Hitman: Absolution's difficulty settings don't just make things harder, it makes them different

Hitman: Absolution's five levels of difficulty don't just tinker with how hard it is to kill your way through the game, they also change the game substantially enough to make a shift in settings offer a level a completely new feel.

"The level set-up doesn't change, but the way it looks is different enough that you get some weird sense of deja vu when you play through it again," Christian Elverdam, game play director at IO Interactive. "You round a corner and you know what you're supposed to do, but then you see an extra patrol or characters."

Hitman: Absolution comes with five levels of difficulty, ranging from the hand-holding easy mode all the way up to the brutal, user-interface free purist mode.

Elverdam said early on when designing the game, the developers started talking about how they wanted to expand the reach of the game and make it more approachable to new fans. But they didn't want to lose the legions of fans who've been with the series since the first game hit back in 2000. The solution to include a number of substantially different difficulty modes.

"We had some sit-downs with the designers about what difficulty means, what constitutes difficulty levels," he said.

After sorting through the options they came up with a number of ideas.

Instinct mode, for instance, is present for most of the difficulty settings, but it becomes harder to use the higher the difficulty. In easy mode, players can essentially use the mode, which can predict enemy patrol routes, nearly endlessly. But in the higher settings, using instinct quickly runs through that resource, making it something that a player can use occasionally.

The most significant changes to difficulty, though, comes in the way the game populates levels.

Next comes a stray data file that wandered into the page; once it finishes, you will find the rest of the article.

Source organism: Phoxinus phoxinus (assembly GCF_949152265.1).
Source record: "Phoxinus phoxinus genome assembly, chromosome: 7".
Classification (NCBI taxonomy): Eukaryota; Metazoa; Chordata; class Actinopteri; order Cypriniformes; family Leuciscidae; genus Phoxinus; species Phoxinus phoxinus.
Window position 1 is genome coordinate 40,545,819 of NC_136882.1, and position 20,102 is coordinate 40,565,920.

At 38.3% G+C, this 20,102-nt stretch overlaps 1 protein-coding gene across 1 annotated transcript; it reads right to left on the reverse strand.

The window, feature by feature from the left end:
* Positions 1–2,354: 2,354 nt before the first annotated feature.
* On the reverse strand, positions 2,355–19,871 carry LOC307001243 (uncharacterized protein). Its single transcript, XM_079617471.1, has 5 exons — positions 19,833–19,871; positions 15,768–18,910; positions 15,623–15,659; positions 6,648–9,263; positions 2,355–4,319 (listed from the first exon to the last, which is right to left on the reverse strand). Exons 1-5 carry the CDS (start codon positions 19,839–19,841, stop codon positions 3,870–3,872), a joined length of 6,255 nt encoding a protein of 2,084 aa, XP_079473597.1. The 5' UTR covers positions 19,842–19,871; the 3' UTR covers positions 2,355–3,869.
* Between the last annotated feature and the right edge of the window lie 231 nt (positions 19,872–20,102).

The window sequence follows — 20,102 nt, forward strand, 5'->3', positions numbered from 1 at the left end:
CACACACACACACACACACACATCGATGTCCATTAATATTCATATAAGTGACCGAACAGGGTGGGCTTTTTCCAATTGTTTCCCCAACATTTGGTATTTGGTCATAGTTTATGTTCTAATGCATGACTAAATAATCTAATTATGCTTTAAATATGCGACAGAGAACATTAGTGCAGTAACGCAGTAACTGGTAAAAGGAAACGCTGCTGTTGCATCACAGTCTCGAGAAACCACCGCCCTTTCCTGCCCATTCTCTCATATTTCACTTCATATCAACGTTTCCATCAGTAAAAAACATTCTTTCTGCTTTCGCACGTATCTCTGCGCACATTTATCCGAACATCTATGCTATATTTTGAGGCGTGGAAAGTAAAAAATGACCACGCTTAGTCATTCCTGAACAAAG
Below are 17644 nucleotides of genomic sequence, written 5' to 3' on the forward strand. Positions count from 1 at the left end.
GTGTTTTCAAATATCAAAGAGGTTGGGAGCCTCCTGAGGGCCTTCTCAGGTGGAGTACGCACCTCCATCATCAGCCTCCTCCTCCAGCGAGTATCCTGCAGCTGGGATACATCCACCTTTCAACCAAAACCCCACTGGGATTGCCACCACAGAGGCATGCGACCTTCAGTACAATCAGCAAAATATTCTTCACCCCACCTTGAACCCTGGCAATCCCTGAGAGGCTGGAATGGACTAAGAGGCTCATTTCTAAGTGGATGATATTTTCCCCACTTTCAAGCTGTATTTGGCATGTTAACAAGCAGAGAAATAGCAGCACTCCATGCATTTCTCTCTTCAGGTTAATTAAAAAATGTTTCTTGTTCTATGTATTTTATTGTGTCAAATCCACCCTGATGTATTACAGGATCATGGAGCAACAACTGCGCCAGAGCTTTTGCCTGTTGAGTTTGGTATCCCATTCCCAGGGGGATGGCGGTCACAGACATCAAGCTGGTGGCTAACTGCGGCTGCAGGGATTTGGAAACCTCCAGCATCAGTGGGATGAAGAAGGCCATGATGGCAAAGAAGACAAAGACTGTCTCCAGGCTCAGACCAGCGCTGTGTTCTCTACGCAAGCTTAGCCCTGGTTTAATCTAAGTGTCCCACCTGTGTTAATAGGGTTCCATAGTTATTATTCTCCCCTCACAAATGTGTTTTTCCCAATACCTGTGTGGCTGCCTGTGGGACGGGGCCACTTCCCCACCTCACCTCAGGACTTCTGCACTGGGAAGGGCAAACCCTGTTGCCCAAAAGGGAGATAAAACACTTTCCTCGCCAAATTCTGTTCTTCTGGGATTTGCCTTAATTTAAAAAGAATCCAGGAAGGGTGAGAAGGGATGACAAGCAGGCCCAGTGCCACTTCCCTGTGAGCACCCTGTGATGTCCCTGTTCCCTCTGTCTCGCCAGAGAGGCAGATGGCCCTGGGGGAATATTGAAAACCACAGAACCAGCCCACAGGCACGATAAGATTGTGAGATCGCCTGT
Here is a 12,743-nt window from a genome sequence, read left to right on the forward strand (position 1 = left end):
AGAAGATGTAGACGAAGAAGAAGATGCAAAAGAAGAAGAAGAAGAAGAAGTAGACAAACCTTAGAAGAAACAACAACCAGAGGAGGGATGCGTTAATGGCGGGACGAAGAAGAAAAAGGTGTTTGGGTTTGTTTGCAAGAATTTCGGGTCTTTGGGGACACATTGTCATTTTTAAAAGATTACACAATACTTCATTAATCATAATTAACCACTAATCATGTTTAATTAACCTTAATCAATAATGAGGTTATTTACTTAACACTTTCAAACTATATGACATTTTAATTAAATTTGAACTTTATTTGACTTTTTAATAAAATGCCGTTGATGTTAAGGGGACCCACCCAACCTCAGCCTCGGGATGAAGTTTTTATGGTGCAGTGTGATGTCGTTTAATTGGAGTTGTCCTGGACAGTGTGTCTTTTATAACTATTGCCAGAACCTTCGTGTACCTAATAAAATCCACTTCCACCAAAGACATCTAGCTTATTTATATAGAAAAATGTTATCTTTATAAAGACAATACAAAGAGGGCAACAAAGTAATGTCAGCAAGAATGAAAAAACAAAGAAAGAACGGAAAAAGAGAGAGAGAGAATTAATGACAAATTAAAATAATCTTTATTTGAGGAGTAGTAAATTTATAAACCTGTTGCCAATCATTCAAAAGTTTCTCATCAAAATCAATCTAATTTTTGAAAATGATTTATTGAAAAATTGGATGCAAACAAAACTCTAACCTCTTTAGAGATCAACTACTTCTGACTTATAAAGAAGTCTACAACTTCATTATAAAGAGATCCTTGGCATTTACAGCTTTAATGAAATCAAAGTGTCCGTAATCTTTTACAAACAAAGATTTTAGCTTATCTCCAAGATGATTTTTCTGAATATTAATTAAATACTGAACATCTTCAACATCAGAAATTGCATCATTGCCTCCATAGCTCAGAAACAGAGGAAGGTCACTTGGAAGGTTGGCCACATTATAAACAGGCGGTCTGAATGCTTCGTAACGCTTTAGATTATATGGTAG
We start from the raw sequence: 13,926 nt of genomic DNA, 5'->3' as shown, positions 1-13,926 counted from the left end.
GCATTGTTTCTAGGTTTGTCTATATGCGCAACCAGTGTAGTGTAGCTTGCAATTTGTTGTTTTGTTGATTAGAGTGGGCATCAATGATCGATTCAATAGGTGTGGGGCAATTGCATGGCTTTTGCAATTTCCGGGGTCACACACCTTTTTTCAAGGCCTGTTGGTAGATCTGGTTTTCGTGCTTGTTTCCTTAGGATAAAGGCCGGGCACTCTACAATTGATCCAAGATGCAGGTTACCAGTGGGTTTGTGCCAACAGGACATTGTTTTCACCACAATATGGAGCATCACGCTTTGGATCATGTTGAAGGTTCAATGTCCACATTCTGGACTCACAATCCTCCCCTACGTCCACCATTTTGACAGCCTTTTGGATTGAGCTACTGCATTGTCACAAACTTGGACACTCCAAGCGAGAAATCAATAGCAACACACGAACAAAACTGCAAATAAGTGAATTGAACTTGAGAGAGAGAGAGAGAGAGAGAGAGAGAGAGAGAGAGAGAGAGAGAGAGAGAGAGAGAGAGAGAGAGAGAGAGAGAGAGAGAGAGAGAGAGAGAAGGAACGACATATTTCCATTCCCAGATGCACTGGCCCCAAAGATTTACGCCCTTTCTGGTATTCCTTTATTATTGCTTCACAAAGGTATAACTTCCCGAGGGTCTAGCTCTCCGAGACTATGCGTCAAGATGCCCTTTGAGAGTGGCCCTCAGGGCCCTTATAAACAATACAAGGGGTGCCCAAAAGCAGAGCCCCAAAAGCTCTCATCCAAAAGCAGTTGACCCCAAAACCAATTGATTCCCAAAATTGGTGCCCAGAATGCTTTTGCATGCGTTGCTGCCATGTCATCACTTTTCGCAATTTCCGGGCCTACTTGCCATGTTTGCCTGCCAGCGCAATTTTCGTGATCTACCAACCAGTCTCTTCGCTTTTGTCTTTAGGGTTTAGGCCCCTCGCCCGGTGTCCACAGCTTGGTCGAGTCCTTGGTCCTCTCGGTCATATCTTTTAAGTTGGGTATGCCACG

"One of the things I'm most proud of with difficulty is that when you increase difficulty we add additional characters and add patrol paths, which means the game changes a bit," Elverdam said.

For example, he said, a level might have a single person standing in a spot blocking your path on the normal setting. He's isolated, so in the world of Hitman, the character is less of an obstacle and more of a resource. You can easily take him down, take his outfit as a disguise and stow his body.

On the hard setting the game might add a second guy standing with the first one, talking to him. Now you have to distract the buddy to take out the first guy.

On expert, the game might add a third person patrolling between the two guys you spotted first, and another two further through the mission. Because this new character is walking back and forth between the two sets of people, you have to be more careful with your take-downs, making sure that he doesn't spot you and that he doesn't see any signs of your kills when he returns, like pools of blood.

"The game adds these layers of complexity as you go up in difficulty," Elverdam said.

The end result is a game that when played a second time on a higher difficulty can feel like a completely new experience because you're having to look out for new enemies, new patrol paths, and new interactions.

Building a game with so many changes between difficulty settings did add a wrinkle to the development, Elverdam said, the quality assurance team had to check every level at every difficulty setting to make sure characters and the new characters were showing up where and when they were supposed to and that they all interacted with one another the right way.

The final difficulty, purist, is a little bit special, Elverdam said.

It's a level that strips away the user interface and almost all interaction prompts. All you have Agent 47 and his crosshairs.

"I think purist is there because we thought it was fun to create an additional, extra crazy challenge," he said.

Elverdam hopes that the game-morphing difficulty settings will encourage players to run through the game's campaign multiple times, starting, he suggests, with normal difficulty.

Another way the developers are encouraging players to pick through the intricacies of Hitman: Absolution is through the game's challenges.

These level-specific challenges were designed specifically to spark a gamer's interest in some of the hidden gems found throughout the game. In one level, for instance, there are a dozen different challenges, perhaps getting players to work their way through a level a dozen different times.

Some, but not all, of those challenges are detailed in Agent 47's notebooks, but Hakan Arbak, the game's lead producer, says that those are meant to just be teases.

"I think teasing is a key word," he said. "The challenges in the notebook don't tell you how to do them, it hints at it with a single line."

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